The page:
The summers are known all across Europe for being warm and sunny. Folk flock to villas in Tuscany and Umbria to soak up the rays and laze by the pool. Others go east to Rimini to splash in the Adriatic. Others hit Sicily – the hottest part of the whole country. It’s a great time to be around, but expect the occasional thunderstorm and unpredictable conditions up in the mountains.
Spring and fall are top choices if you like to dodge the crowds. Hotel and rental rates dip considerably at these times of the year, especially in major tourist drawcards like Rome and Venice. What’s more, there are wine festivals (usually September time) and food fairs to taste you way through in the hills of Tuscany and the like. Meanwhile, the hiking in the Italian Alps is probably at its finest in months like May and October.
Even winter in Italy is beautiful. Babbling fountains on the Piazza del Popolo in Rome freeze into strange ice sculptures; Venice’s canals get misty and romantic. It’s eerie and moody. Meanwhile, the Italian Alps become skiing meccas. From Courmayeur to the Val Gardena, you find some of the very best snow resorts on the continent.
Finding places to stay in Italy
Italy’s one of the harder places in Europe to find accommodation, but only because a lot of the rental spots aren’t advertised online. Don’t despair, though. There are tried-and-tested ways to score that pad, no matter if you’re seeking a little bolthole in the Dolomites or a five-star villa on the Tuscan hills…
There’s good coverage of the Silicon Valley wonder boy that is Airbnb across most of Italy these days. What’s more, it seems like every year brings a new clutch of flats, houses, and holiday homes into the mix, as Italian renters wake up to the potential of short-term letting.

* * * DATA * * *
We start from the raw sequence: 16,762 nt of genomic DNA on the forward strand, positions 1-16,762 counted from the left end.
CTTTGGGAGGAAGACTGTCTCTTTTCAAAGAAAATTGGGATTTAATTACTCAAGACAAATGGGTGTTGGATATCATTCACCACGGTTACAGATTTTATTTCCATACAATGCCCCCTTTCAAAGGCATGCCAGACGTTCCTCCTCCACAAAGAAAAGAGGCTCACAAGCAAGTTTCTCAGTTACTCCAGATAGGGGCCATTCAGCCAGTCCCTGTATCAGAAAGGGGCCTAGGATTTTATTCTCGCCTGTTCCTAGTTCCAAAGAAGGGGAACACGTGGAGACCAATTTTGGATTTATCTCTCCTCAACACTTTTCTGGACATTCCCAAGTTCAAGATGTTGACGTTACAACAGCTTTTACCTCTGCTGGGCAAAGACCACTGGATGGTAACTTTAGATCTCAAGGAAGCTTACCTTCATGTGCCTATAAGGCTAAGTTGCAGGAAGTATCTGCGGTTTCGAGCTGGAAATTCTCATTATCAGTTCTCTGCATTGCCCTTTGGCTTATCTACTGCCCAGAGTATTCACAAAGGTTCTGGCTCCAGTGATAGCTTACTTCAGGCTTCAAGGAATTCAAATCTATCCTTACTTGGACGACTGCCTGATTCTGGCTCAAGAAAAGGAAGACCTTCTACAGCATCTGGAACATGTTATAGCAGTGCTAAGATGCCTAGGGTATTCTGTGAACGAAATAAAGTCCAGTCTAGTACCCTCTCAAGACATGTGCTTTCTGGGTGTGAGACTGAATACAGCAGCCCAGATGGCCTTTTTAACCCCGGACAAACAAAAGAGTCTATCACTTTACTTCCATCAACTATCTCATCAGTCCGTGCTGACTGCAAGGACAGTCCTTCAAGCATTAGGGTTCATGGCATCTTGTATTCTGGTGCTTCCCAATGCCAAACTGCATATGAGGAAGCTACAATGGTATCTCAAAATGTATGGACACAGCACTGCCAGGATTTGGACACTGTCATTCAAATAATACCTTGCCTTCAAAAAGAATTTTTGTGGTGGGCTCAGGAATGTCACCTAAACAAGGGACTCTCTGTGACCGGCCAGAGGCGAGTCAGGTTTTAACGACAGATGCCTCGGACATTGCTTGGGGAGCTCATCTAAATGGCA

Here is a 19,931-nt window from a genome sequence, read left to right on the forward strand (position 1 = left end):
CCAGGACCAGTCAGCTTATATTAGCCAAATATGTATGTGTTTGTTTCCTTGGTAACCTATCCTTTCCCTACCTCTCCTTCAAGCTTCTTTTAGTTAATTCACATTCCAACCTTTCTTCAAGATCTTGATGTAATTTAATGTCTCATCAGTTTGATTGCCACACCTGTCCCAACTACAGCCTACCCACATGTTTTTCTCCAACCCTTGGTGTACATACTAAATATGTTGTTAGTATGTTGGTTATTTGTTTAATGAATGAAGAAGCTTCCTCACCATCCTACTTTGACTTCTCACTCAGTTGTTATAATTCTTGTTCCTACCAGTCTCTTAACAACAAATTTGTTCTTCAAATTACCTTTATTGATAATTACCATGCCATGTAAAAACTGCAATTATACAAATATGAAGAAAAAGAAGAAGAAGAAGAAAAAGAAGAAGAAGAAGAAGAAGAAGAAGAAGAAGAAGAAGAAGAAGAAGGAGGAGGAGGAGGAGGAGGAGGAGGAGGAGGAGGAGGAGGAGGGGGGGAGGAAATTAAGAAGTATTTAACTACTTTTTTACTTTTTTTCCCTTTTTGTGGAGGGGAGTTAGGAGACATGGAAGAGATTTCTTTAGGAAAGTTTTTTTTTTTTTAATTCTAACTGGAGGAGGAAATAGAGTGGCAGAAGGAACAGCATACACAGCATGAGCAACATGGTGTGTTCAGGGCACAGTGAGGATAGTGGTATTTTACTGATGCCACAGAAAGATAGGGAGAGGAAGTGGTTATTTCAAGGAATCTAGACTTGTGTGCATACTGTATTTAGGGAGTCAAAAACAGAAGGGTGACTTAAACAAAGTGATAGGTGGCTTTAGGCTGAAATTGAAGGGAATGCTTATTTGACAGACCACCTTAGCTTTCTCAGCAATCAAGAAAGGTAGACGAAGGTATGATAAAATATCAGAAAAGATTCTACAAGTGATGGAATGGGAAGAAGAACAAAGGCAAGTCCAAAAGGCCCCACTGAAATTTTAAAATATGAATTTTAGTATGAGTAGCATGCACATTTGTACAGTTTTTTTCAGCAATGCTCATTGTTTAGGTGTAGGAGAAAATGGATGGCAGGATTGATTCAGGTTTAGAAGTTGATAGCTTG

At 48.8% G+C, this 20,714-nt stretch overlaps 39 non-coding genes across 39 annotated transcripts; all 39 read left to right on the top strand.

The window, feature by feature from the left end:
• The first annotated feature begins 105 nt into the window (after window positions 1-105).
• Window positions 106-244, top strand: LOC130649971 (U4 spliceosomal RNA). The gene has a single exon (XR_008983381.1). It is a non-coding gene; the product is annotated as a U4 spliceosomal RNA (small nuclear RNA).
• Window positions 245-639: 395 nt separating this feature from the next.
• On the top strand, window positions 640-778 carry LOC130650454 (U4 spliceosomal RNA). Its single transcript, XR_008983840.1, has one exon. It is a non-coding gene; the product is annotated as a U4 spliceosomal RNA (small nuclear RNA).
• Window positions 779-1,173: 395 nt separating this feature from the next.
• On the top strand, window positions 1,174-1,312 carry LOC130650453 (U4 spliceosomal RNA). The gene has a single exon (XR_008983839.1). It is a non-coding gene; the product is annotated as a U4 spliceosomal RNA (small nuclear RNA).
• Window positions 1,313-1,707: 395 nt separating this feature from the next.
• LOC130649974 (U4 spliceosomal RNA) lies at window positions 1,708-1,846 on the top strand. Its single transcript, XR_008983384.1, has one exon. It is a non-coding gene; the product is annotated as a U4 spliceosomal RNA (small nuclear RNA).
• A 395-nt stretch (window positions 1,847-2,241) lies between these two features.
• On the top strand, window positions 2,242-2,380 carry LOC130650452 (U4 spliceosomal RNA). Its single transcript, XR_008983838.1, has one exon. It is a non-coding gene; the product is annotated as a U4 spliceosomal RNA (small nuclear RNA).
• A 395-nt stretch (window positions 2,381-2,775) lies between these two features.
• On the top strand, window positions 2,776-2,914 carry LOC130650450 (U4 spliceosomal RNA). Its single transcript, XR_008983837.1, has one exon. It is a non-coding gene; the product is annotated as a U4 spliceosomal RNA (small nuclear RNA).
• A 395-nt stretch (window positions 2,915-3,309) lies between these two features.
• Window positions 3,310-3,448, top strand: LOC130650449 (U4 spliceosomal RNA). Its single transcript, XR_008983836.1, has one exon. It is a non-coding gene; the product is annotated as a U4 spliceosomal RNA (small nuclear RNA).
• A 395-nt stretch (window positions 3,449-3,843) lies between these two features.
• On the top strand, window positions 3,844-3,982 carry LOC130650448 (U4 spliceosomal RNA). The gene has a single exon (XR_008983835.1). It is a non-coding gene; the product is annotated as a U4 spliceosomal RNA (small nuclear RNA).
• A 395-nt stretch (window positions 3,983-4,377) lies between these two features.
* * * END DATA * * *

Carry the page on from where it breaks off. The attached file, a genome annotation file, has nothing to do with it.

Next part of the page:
Be aware that there’s something of a backlash ongoing against the service in Venice, where tourism is being blamed for every stubbed toe and dropped ice cream. It’s also important to question hosts before pressing the book button – a lot of more remote Italian flats will list internet connections when really it is a sim card and a mobile box with less than a gig of bandwidth. Not good for DNs!
Homeaway and other villa sites
For popular vacationing regions like Tuscany, Umbria, Lazio, Puglia and Sicily, Homeaway is always worth a look in. The options might be reserved for the more flashpacker digital nomads in Italy, but there could just be a bargain that takes the fancy. The selection is largely villas, rustic farmhouses, and holiday flats, which can usually be rented on a weekly or monthly basis. On the high end of the scale, you can score pads with pools and stunning views across vistas in the Apennines or Amalfi Coast.
Get to Italy!
If you’re looking to go a little off-the-beaten-track and seek out those charming Italian villages and hill towns, there’s really no better way to find a place to bed down than actually being on the ground. Get wandering the cobbled streets. Talk to folk in the cantinas over your morning cappuccino (Side note: Italians only drink their coffee with milk in the morning). Look for signs that show flats for rent. It might be the best way to get a good deal that’s more in line with the prices that locals pay.
Visas and documentation in Italy